OSHA Cites Company That Failed to Act on Safety Violations 17:34, February 15, 2017

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OSHA Cites Company That Failed to Act on Safety Violations

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A truck-tank washing facility was fined by the Occupational Safety and Health Administration (OSHA) for safety violations after a supervisor was hurt by chemical fumes. The facility claimed a good-faith defense because it had a safety policy in place, but the Court denied the defense because the facility had failed to take action in the past when its safety rules were violated.

Dana Container, Inc. operates a truck-tank washing facility in Illinois to clean long metallic cylinders that are used to transport material such as ink and latex. After delivery, truckers bring their tanks to be cleaned by Dana so that the tanks can be used to haul different material without contamination.

Before washing a tank, employees drain any residual product from it through a mechanical cleaning process that usually is enough to clean the tank thoroughly. But sometimes (about 10 times a month at this facility) employees have to enter a tank and manually clean out the remaining sludge or residue. Because the tank space is confined and may contain hazardous chemicals, OSHA regulations require companies to enforce certain safety precautions when employees enter these permit‐required confined spaces (PRCSs).

Dana’s safety procedure required employees to get an entry permit from a supervisor, hook themselves  to a retrieval device that could pull them out of the tank if they became incapacitated, test the tank air for atmospheric hazards, wear a respirator, and conduct continuous atmospheric testing while in the tank. A fellow employee was required to be on standby outside the tank in order to assist in an emergency. OSHA regulations and Dana’s safety rules prohibited employees from entering a dirty tank before it was mechanically cleaned.

A Dana supervisor, Bobby Fox, disregarded Dana’s safety rules by entering a dirty tank before he had mechanically cleaned it. He failed to get an entry permit and did not hook himself to the retrieval device. A fellow employee found Fox unconscious in a pool of chemical sludge, and he was hospitalized. OSHA cited Dana for willful and serious safety violations. At the time of this incident, OSHA’s fines for willful and serious violations were $70,000 and $7,000, respectively, per violation.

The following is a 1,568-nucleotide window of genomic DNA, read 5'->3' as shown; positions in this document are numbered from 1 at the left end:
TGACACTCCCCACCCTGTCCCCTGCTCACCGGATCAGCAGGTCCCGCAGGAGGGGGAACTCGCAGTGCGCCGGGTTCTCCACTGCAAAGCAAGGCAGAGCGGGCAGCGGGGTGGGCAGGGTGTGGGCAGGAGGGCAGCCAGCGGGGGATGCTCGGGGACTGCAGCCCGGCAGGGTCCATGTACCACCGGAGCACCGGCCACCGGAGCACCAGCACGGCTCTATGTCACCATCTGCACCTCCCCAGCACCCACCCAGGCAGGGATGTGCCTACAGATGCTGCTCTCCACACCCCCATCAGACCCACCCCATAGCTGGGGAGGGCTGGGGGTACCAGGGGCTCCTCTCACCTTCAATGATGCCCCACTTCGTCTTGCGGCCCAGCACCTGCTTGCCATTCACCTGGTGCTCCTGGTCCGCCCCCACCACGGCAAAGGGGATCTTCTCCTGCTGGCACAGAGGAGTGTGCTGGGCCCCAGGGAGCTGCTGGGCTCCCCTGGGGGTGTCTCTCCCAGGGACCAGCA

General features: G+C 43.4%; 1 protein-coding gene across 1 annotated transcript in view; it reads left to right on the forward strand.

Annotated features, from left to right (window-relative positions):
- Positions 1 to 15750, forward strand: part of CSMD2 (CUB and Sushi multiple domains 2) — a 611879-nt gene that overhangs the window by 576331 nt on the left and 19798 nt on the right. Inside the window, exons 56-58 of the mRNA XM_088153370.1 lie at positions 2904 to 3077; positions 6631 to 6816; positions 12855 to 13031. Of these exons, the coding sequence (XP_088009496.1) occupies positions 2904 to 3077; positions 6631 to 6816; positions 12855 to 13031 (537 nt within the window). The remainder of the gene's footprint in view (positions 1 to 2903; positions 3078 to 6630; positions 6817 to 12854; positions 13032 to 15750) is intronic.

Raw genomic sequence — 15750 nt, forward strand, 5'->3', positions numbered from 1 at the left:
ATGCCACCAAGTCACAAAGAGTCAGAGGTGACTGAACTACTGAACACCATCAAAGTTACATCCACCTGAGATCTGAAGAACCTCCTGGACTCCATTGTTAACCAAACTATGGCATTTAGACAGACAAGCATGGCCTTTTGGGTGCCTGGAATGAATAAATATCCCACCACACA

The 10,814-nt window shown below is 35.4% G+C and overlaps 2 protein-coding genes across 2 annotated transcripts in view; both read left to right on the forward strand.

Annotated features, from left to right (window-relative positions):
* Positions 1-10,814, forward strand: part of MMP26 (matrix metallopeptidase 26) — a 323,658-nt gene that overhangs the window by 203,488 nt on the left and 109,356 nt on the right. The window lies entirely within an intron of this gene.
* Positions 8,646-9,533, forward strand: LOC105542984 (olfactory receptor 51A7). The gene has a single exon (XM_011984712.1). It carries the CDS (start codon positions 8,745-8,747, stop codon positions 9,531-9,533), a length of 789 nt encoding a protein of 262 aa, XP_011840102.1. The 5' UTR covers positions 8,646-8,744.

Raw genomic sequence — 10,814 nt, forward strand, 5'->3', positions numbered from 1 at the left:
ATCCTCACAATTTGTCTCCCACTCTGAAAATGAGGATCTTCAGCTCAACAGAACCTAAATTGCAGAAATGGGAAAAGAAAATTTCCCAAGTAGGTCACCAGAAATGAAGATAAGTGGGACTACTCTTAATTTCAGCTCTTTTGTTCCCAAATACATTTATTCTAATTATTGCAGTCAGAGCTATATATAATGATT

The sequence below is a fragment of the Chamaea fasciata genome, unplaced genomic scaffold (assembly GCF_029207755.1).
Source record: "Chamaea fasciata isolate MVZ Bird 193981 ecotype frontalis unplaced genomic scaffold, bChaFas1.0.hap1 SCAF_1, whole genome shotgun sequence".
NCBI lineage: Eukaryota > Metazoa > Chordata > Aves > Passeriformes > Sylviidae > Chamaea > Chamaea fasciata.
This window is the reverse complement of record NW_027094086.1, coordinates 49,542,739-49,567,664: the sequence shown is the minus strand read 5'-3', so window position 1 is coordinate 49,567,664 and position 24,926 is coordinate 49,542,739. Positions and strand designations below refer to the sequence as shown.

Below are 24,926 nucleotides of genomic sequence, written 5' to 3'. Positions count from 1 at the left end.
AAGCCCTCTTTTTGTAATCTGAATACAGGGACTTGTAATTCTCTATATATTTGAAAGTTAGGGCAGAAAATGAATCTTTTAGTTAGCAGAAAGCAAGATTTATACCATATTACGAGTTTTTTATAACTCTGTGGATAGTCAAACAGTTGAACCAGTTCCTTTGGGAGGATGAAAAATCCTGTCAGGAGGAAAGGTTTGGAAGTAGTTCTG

Dana Knew About the Supervisor’s Misconduct

In order to establish that a violation was “serious,” OSHA must prove that an employer knew about the problem. Under OSHA Commission precedent, OSHA doesn’t need to prove that an employer’s safety program is inadequate or defective if it shows that a supervisory employee had actual or constructive knowledge of the violation. When that happens, the supervisor’s knowledge can be imputed to the employer. In this case, because Fox was a supervisor and had actual knowledge of his own misconduct, OSHA imputed his knowledge to Dana.  

Dana’s Safety Program Was Inadequate

OSHA had determined that Dana’s safety program was inadequate. Nearly all of the tank entry permits at the facility contained errors or omissions; some even showed that employees had entered tanks for over an hour longer than the maximum duration of 20 minutes. Whether these errors and omissions reflected actual violations of entry procedures, or reflected only recording problems, there was no evidence that Dana followed up on the deficiencies. According to the Court:

the uncorrected permit violations exhibited a pattern of disregard for the rules at Dana. Even in the face of a robust written program, lax disregard of the rules can send a message to employees that a company does not make safety a priority. In such an environment, conduct such as Fox’s is reasonably foreseeable.  

Good-Faith Defense

Dana conceded that Fox’s behavior was a willful violation, subject to the higher penalty. But it argued that Fox’s willfulness should not be imputed to Dana, citing a case holding that a supervisor’s knowledge should not be imputed to an employer who made a good-faith effort to comply with safety standards. But the Court found that although Dana had work rules that were communicated to its employees and had submitted evidence of three instances of disciplinary action, the facility manager had never disciplined an employee for improperly completing permits or for the violations apparent on the face of the permits. Because Dana had failed to take action when violations of safety rules were plain, it could not prove that it had made a good-faith effort to comply.

We’ve mentioned before that it’s not enough for an employer to have a code in place. Doing what’s minimally required won’t work; employers need to follow through. Dana’s safety policy was designed to protect employees in PRCSs. But by not enforcing its safety policy more strictly, Dana created a culture where employees failed to take safety seriously.

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Christine Day
Christine Day is a legal editor at EverFi. She writes about employment law issues and tracks case law and legislative and regulatory updates. Before joining EverFi she worked in legal publishing, researching and writing about tax law, business law, and employment law. She earned her JD from the University of San Diego Law School and her BA from the University of Southern California.

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